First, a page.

Pew study: 1 in 8 voter records flawed

By | Gregory Korte

WASHINGTON – More than 24 million voter-registration records in the United States— about one in eight — are inaccurate, out-of-date or duplicates. Nearly 2.8 million people are registered in two or more states, and perhaps 1.8 million registered voters are dead.

Those estimates, from a report published today by the non-partisan Pew Center on the States, portray a largely paper-based system that is outmoded, expensive and error-prone.

“We have a ramshackle registration system in the U.S. It’s a mess. It’s expensive. There isn’t central control over the process,” said Lawrence Norden of the Brennan Center for Justice at New York University.

Experts say there’s no evidence that the errors lead to fraud on Election Day. “The perception of the possibility of fraud drives hyper-partisan policymaking,” said David Becker, director of Pew’s election initiatives. But inactive voters do cost money. Inaccurate lists mean wasted money on mailings and extra paper ballots.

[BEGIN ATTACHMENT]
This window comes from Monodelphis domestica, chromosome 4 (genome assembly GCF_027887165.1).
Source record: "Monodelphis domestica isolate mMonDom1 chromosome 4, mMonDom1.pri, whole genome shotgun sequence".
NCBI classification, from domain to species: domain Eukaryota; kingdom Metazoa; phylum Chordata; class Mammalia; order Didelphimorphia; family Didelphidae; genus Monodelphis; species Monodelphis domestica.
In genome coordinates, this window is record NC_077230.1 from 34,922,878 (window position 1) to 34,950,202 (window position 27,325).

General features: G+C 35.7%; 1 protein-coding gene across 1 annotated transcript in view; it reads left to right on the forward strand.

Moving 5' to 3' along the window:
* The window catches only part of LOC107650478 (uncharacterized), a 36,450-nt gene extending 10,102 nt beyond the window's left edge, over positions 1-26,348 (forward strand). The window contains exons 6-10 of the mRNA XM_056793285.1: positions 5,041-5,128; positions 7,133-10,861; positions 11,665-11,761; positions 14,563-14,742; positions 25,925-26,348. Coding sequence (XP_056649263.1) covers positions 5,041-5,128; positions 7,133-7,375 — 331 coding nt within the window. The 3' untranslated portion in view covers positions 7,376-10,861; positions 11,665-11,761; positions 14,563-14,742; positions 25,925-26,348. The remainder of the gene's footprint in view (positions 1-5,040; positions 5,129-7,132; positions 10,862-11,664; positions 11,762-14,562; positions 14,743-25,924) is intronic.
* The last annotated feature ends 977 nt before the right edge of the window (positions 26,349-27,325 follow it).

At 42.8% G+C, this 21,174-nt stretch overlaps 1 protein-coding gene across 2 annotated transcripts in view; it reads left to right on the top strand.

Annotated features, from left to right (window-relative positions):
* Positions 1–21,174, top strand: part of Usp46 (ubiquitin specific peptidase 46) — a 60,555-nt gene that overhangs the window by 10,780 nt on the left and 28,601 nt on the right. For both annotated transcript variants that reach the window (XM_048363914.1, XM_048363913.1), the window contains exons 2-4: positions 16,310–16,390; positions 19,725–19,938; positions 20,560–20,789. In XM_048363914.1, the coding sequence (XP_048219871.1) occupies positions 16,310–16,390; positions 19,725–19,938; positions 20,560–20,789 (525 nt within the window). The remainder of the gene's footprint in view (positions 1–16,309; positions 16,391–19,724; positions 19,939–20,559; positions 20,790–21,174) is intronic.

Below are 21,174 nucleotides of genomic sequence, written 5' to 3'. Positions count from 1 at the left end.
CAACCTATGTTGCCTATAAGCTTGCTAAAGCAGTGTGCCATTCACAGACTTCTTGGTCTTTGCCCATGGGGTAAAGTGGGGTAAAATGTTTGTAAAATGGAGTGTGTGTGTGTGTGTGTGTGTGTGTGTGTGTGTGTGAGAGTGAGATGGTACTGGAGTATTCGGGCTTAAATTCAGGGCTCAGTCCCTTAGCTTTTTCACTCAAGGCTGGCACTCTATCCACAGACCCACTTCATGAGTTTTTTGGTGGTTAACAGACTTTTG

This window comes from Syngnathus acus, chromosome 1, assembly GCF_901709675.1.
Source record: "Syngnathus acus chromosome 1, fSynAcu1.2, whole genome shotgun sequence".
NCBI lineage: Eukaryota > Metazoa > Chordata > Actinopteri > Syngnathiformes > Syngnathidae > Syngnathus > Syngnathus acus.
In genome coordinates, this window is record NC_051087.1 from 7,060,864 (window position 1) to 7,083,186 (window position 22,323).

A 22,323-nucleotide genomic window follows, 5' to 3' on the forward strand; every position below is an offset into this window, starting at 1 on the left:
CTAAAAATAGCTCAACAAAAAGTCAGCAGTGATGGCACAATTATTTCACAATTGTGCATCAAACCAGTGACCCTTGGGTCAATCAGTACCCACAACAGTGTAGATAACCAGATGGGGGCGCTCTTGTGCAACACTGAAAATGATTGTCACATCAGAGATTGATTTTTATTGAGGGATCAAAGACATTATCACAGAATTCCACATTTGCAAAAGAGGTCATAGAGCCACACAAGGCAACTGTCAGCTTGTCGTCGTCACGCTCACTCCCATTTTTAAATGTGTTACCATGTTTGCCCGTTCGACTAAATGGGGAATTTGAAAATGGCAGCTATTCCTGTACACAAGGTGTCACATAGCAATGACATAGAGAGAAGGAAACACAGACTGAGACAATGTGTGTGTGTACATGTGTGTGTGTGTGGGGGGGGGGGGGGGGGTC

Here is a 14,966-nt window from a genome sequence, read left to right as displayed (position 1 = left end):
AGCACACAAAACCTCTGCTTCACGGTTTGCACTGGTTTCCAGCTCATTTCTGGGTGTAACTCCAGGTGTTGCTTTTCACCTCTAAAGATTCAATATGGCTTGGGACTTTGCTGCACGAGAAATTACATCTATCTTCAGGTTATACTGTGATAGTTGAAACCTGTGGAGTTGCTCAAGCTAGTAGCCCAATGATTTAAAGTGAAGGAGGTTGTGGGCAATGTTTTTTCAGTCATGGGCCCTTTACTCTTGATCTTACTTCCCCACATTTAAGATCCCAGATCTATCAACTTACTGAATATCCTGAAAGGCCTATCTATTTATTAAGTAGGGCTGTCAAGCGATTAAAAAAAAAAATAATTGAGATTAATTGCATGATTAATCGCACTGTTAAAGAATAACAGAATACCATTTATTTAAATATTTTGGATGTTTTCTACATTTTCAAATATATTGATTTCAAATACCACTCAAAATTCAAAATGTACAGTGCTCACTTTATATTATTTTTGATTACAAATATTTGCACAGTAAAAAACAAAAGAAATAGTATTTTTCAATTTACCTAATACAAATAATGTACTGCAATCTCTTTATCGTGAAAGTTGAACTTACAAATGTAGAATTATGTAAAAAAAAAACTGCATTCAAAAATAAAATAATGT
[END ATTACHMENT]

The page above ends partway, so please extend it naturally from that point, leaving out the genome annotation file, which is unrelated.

In Wood County, Ohio, home of Bowling Green State University, there are 106% as many registered voters as there were people in the 2010 Census. “We can’t explain it, but obviously having a major university here creates challenges to having our voter-registration list cleaned up,” elections director Deborah Hazard said.

The 1993 National Voter Registration Act, known as the “motor voter” law, made it easier for people to register to vote by, for example, allowing them to register when they get a state driver’s license.

That same law also made it more difficult to remove someone from the voting rolls. Unless officials have a death certificate or written confirmation from the voter that they’ve moved, a voter must miss two presidential elections — that’s eight years — before they can be removed.

Read the complete article at USA Today.

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